Ever since the project-designing phase, manufacturers of RFID systems should appropriately lay down suitable mechanisms for ensuring that data subjects can easily exercise their rights.

• Tag Deactivation/Removal

Data subjects must be afforded the possibility to have the RFID tags removed and/or deactivated, free of charge and in an easy manner, either at the time of purchasing a product bearing such tags or once use of the RFID devices is over.

Tags must be placed in such a manner as to be easily removable, insofar as this is possible, without affecting and/or limiting functionality of the products/objects bearing them (e.g. by having them placed exclusively on packaging items).

• Subcutaneous Microchip Implants

Subcutaneous microchip implants in humans raise highly sensitive issues, which have already led other supervisory authorities in Europe to consider them unacceptable in terms of data protection.

In the cases where the limited deployment of subcutaneous microchips has been permitted (e.g. by USA´s FDA on October 12, 2004), the potential dangers of these implants have been highlighted as regards both the implanted persons´ health and security of the personal data to be processed.

In principle, subcutaneous microchip implants must be ruled out because they are in conflict with the dignity principle set forth in Section 2 of the Code, without prejudice to other legal provisions safeguarding bodily integrity and inviolability of personal dignity as also contained in the Charter of Fundamental Rights of the EU (Articles 1 and 3 thereof).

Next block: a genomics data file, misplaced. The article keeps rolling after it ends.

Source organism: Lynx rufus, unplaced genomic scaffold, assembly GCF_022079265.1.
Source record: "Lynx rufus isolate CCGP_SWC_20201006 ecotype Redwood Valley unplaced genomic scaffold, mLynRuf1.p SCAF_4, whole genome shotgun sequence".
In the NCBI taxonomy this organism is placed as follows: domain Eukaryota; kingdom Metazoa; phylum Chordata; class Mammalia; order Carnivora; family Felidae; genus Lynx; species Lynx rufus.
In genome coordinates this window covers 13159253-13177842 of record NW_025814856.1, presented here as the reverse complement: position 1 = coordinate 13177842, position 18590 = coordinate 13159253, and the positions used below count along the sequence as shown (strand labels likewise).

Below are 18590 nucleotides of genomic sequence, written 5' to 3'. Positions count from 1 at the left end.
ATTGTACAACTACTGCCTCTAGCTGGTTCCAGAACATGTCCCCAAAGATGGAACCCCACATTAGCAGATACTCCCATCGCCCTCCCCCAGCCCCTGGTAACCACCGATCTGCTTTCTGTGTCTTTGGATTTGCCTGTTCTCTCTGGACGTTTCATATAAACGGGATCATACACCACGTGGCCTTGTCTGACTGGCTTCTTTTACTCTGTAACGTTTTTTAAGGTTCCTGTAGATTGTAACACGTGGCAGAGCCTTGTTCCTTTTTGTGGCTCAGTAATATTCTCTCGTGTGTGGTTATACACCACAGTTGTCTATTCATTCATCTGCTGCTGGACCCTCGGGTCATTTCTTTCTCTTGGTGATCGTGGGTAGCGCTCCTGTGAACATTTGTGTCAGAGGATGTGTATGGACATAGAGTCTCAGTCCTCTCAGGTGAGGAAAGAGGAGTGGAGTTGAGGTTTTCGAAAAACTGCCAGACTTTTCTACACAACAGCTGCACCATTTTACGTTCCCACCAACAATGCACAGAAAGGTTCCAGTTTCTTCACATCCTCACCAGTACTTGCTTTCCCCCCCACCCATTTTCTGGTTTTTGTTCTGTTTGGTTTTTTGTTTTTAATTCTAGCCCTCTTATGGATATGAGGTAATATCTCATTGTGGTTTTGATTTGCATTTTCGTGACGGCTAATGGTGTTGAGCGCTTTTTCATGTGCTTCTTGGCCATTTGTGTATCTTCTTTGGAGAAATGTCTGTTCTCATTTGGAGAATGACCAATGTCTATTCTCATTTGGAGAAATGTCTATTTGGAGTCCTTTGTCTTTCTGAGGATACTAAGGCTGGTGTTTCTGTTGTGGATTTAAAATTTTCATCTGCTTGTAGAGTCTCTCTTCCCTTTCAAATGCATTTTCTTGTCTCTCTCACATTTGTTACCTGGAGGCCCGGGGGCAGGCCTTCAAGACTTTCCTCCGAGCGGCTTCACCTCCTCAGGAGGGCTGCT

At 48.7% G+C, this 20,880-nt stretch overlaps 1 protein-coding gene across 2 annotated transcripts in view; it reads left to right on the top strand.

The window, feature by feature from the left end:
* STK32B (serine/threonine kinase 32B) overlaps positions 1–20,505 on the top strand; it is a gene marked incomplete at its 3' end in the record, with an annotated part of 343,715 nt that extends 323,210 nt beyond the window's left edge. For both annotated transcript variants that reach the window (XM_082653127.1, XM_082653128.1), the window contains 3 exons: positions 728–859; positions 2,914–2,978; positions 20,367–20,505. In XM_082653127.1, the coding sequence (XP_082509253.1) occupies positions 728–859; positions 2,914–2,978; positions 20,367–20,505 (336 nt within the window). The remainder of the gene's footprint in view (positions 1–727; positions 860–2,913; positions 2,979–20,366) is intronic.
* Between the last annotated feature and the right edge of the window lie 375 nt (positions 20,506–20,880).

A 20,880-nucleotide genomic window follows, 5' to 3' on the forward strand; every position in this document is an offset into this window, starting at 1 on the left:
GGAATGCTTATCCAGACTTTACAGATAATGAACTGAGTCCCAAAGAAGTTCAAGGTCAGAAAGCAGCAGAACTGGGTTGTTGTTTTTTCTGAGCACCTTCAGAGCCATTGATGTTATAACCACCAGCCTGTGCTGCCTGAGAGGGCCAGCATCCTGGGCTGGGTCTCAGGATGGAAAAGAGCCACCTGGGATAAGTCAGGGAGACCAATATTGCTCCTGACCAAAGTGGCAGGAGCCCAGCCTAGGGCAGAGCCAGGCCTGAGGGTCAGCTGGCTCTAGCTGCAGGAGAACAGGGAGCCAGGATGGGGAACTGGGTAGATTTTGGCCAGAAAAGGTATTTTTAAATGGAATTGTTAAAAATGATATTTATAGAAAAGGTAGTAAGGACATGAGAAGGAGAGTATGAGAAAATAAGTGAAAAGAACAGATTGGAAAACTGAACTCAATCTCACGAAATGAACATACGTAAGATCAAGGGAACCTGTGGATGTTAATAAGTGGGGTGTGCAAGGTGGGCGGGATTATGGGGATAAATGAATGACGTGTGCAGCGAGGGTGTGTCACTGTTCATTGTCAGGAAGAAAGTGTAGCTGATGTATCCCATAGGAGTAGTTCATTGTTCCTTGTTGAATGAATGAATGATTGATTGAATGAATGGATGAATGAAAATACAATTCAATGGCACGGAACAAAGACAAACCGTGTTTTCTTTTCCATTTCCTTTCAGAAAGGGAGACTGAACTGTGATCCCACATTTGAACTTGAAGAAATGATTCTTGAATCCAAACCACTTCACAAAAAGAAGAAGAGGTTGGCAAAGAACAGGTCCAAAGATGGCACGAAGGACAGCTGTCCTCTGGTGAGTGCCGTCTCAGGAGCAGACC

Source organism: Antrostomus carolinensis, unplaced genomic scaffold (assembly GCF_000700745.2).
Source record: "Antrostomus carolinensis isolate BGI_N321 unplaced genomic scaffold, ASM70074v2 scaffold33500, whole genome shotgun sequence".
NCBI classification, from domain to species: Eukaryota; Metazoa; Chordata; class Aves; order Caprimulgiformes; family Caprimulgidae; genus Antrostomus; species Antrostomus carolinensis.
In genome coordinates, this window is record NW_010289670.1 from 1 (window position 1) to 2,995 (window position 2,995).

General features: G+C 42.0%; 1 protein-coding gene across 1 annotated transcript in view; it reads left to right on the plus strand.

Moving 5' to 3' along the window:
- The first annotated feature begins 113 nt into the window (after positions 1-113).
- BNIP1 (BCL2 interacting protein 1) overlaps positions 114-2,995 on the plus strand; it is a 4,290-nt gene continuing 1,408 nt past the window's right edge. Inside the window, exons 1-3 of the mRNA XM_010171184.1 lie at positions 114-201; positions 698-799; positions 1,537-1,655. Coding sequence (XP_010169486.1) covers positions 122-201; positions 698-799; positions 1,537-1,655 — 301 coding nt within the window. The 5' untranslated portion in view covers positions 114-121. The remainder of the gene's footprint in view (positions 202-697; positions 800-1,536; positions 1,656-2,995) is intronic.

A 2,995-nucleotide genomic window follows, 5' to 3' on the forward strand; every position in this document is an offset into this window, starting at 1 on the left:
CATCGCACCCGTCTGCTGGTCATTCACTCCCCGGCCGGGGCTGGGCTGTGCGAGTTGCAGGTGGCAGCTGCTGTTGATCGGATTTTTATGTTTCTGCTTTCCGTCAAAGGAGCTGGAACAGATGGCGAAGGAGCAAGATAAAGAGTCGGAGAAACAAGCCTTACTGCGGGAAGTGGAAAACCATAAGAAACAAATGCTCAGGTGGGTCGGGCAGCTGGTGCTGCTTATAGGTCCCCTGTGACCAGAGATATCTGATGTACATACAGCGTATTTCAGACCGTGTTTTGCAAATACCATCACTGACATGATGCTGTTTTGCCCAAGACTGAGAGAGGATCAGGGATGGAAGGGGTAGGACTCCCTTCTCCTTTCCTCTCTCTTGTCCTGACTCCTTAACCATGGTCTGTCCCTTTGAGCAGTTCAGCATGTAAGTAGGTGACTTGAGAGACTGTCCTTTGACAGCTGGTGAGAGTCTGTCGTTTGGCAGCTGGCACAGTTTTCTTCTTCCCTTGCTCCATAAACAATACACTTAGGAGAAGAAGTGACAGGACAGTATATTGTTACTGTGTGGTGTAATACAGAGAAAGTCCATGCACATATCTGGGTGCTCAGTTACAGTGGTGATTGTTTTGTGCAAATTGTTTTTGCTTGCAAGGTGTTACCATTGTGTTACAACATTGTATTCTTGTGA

Subject to data protection legislation and the provisions laid down herein, subcutaneous microchip implants may therefore be allowed only in exceptional cases further to documented, justified requirements concerning protection of individuals´ health, by strictly complying with the proportionality principle (Section 11 of the Code) and fully respecting the data subjects´ dignity (Section 2(1) ).

Data subjects should be in a position, as a rule, to have the microchips removed, at any time and free of charge, as well as to terminate the processing of data concerning them.

Additionally, data controllers should lay down mechanisms for implanting and using subcutaneous tags such as to ensure confidentiality about presence of the tags in the data subject´s body.

As well as being compliant with the prerequisites and limitations set out in the Code (Sections 2 and 22; Part II, Title V of the Code), the processing of sensitive data requires the Garante´s prior authorisation pursuant to the relevant provisions (Sections 26 and 76).